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NAB 2018: Akamai Talks OTT, Hacking, and DDoS Protection
Streaming Media's Anthony Burokas interviews Akamai Director, Industry Marketing Shane Keats in the Akamai booth at NAB 2018.

Anthony Burokas: My name is Anthony Burokas and we are here on the show floor at NAB 2018 in the Akamai booth, talking with Shane Keats. Akamai has been around a long time. I remember Apple investing in Akamai way back when, and nowadays NAB is very heavy into streaming technology. There are so many companies that will help you get your content out there. But I think at a certain point your content may get out there a little bit too much or get out of control.

Shane Keats: If Willie Sutton were alive today, I'm convinced that he'd actually go after an OTT provider and not a bank because there is so much value inside that service that it becomes a really ripe target for the hacker. And I think that's motivated really by three things. You're seeing a real shift to subscription-based monetization, so that broadcasters with an OTT service or an OTT native has consumer data that they never had to store before, and that data has a lot of value on the dark web, right?

Add in the fact that we have so many cool things to watch on TV, but that season finale or that cliffhanger episode, that too has great value on pirate sites. And finally--think about it this way--we live in politically charged times, and executive communications, those too have great value. If you're the hacker who is able to expose media communications, that's going to give you a lot of credibility. I think the hackers are really out there looking at OTT operations as a really ripe target.

Anthony Burokas: I think we've even had examples of all of that recently with the Game of Thrones episodes leaking early or emails getting leaked and behind-the-scenes communication. So there's been examples of all of that recently. In terms of what attackers are going after, what do you see as the lines of defense?

Shane Keats: I think you have to start with what they're going after, and I think that's the right question to ask. We see a lot of different attack surfaces that they're going after. One thing that's really interesting for media providers is the login page. As people shifted to that subscription-based monetization, the bad guys hire bot armies to literally attack the login page, trying to figure out whether a user password combination will lead to this account.

And let's think about it this way, they bought, on the dark web, 10,000 credentials, pennies a credential. They go use a bot army to try credential abuse, credential stuffing. And every one of those that hits, every one of those that completes that they can associate with that OTT service, suddenly instead of being worth pennies is now worth dimes, or quarters, or even dollars. Because they can extract not just the OTT subscription but they can extract PII from that, personal identifiable information, the payment card information, name, phone number, address. It's a really profitable business.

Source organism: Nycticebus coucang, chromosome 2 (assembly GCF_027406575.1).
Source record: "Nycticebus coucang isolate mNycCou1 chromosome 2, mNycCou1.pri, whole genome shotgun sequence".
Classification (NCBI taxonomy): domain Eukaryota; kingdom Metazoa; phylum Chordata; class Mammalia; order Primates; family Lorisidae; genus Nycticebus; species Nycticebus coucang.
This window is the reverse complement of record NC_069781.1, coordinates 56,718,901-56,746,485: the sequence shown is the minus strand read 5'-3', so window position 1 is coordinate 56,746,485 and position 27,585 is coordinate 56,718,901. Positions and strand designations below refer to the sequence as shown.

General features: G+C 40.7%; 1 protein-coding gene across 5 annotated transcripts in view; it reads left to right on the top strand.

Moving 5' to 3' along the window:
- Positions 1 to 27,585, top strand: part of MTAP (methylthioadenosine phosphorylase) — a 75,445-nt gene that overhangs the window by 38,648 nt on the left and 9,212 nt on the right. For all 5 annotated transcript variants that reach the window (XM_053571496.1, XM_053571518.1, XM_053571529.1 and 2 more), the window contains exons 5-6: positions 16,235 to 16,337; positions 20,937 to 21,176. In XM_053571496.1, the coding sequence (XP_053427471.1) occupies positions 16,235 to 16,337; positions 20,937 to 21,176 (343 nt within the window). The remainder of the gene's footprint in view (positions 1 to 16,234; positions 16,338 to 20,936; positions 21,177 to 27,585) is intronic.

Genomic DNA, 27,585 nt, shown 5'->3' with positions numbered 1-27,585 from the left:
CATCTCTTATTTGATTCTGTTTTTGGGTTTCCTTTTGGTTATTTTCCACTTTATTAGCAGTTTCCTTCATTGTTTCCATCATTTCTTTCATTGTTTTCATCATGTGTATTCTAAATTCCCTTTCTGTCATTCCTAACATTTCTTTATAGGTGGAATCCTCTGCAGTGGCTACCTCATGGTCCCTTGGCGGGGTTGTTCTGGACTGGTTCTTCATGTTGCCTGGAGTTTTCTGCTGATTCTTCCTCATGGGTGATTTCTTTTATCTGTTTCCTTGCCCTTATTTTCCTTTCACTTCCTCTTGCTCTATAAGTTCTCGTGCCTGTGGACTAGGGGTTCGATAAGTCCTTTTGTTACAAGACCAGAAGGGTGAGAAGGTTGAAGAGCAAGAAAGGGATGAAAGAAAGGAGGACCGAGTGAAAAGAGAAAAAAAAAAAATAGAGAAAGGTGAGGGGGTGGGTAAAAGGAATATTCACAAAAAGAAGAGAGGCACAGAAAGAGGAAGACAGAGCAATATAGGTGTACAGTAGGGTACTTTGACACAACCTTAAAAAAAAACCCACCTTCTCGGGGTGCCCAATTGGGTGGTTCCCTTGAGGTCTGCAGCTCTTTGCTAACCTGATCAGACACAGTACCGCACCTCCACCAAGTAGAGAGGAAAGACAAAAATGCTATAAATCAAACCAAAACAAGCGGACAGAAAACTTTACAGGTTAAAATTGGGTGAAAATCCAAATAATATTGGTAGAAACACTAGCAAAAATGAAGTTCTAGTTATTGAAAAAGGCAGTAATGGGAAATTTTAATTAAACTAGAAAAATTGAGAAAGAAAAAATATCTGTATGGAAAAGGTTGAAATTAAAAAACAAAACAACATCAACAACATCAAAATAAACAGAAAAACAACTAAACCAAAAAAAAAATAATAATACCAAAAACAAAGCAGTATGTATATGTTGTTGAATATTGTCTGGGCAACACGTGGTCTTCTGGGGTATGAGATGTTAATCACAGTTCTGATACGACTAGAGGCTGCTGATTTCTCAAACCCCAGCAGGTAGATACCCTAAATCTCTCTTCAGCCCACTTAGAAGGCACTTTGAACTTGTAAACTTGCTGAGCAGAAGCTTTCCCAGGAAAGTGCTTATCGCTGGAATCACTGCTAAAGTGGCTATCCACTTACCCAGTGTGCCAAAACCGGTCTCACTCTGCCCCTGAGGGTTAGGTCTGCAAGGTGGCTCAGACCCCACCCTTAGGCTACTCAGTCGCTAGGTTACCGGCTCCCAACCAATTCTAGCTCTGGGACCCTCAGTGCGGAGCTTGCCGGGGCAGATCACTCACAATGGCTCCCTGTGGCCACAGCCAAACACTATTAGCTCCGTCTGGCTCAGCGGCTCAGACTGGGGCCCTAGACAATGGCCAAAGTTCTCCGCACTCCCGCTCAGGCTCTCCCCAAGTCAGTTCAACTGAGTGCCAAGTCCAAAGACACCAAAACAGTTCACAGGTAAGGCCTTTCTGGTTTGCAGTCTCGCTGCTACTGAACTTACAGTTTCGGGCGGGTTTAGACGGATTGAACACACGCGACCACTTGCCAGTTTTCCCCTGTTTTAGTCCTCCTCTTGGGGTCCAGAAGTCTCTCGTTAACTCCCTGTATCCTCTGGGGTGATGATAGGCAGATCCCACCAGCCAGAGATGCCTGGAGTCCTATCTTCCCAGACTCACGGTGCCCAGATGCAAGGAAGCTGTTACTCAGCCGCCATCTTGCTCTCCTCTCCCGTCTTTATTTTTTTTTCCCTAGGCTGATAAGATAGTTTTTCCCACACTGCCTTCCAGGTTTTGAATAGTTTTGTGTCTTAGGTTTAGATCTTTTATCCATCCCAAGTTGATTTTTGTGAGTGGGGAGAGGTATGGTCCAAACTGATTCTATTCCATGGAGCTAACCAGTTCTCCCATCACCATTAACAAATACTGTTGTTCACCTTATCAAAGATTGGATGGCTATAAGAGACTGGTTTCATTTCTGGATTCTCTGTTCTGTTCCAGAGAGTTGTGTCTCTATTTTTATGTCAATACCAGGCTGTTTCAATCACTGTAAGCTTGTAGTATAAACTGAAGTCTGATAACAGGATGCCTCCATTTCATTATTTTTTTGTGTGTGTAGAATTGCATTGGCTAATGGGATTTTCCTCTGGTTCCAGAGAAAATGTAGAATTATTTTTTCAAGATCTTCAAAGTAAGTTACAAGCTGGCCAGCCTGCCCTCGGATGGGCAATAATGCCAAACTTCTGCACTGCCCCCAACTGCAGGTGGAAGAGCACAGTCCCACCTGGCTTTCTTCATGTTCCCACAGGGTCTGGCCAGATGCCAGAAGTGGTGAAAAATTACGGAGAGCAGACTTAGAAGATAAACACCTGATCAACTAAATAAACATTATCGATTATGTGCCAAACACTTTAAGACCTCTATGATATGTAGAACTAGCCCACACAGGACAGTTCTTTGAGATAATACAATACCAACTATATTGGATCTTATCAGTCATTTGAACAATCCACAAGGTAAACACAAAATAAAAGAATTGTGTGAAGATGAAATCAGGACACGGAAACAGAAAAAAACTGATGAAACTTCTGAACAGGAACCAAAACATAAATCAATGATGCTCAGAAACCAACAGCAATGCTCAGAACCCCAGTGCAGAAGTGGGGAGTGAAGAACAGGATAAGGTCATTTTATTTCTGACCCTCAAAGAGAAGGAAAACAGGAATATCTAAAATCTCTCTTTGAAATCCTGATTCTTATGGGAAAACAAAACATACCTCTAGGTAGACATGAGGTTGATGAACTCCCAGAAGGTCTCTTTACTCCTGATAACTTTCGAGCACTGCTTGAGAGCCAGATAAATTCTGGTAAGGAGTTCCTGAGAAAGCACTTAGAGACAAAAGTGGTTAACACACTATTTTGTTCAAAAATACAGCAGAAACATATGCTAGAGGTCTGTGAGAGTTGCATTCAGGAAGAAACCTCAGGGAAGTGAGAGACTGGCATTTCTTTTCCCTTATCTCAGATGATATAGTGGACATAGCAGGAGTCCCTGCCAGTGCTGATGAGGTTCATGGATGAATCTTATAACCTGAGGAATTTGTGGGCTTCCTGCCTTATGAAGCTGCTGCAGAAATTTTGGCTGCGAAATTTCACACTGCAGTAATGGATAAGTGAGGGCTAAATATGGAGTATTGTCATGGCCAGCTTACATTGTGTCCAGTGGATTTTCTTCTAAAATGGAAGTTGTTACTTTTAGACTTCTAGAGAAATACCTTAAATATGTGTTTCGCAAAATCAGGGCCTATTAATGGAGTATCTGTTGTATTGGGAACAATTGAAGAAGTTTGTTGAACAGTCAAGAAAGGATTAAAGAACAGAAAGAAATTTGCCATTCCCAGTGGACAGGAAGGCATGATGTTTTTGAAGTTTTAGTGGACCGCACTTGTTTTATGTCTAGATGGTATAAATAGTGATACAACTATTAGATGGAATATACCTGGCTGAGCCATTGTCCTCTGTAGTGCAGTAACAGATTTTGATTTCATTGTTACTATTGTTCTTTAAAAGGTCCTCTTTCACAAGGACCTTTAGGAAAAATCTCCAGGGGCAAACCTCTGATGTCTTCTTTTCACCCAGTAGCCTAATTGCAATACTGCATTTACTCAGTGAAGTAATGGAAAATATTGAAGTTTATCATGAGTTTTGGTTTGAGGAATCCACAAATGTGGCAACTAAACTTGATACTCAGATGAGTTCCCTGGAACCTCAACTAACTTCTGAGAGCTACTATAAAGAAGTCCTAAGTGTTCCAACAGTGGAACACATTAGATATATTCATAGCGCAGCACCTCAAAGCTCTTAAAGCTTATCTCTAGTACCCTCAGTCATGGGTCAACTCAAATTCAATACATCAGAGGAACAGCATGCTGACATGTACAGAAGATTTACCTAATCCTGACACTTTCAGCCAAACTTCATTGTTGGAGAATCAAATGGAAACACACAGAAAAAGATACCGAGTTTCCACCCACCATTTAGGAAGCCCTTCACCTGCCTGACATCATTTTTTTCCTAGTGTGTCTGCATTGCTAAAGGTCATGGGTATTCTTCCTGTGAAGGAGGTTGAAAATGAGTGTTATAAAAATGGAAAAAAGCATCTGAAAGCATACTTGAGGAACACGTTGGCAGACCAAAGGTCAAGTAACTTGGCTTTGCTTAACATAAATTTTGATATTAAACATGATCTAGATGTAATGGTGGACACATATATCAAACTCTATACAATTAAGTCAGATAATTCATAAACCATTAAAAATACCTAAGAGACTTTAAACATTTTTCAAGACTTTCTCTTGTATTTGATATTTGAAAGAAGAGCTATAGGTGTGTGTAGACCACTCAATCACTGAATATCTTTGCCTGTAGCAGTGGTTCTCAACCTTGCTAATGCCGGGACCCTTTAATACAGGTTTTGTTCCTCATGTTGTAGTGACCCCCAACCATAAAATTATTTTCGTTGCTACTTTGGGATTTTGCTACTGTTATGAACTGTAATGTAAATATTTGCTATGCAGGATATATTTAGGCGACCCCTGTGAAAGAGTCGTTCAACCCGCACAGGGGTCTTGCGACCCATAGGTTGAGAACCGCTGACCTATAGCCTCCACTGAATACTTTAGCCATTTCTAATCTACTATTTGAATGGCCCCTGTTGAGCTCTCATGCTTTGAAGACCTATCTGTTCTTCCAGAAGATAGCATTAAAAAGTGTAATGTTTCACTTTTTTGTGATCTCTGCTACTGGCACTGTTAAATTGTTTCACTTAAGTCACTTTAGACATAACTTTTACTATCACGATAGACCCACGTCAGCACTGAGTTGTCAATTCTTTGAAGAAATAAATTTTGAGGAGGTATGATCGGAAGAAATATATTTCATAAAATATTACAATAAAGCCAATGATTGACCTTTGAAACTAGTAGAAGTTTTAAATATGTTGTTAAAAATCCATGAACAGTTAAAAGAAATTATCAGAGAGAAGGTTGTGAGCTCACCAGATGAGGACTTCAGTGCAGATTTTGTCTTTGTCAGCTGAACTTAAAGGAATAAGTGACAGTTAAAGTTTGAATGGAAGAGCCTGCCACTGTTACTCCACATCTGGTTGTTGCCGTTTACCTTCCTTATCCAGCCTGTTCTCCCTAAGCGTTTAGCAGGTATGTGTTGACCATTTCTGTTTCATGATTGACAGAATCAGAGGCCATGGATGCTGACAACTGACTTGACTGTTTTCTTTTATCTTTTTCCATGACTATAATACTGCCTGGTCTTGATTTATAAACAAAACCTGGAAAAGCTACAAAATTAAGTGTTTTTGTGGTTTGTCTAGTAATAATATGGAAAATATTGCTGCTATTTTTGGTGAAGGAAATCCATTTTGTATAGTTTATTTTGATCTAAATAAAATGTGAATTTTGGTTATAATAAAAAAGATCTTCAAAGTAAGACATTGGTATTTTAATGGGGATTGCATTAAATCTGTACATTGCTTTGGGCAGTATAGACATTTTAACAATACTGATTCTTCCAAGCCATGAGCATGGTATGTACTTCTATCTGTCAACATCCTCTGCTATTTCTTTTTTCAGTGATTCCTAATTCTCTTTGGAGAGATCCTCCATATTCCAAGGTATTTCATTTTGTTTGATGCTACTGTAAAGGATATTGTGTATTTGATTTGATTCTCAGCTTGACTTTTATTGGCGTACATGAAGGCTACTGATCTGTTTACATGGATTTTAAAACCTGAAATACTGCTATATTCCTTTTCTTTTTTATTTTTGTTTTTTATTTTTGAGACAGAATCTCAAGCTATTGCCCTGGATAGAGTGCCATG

Anthony Burokas: And if someone is looking at trying to protect themselves that's one then, but then now, with distributed content creation, it's almost like we're opening a bunch of back and side doors to the wall that we're trying to put up to protect our stuff.

Shane Keats: Video workflow is inherently complicated, and you need a lot of different teams working on a mezzanine, and it's going back and forth and back and forth between teams. Unfortunately, that need opens up a threat from the outside, especially when you're using contractors for SNG or ENG, for example. It's not that these people are inherently risky, but one of them might lose their laptop, one of them might get their laptop compromised by malware. And the traditional way that you give that contractor or that third-party workflow partner access to the network is that they get an all-access badge. So they go in to use their CMS, or whatever that they need to use, but if they're infected you've given the hacker carte blanche to walk the halls and see what else is there.

One of the tools that I think media providers need to think about is a way to limit that access. We've got a product called Enterprise Application Access, which basically limits the contractor to only the tool that they need. I think video providers need to start thinking along those lines, how to limit the kind of access that they're giving to those people.

Anthony Burokas: It's a new aspect of content management to think about, so I want to thank you for introducing us to it. My name is Anthony Burokas, we are here on the show floor of NAB 2018 for Streaming Media. Thanks for watching.

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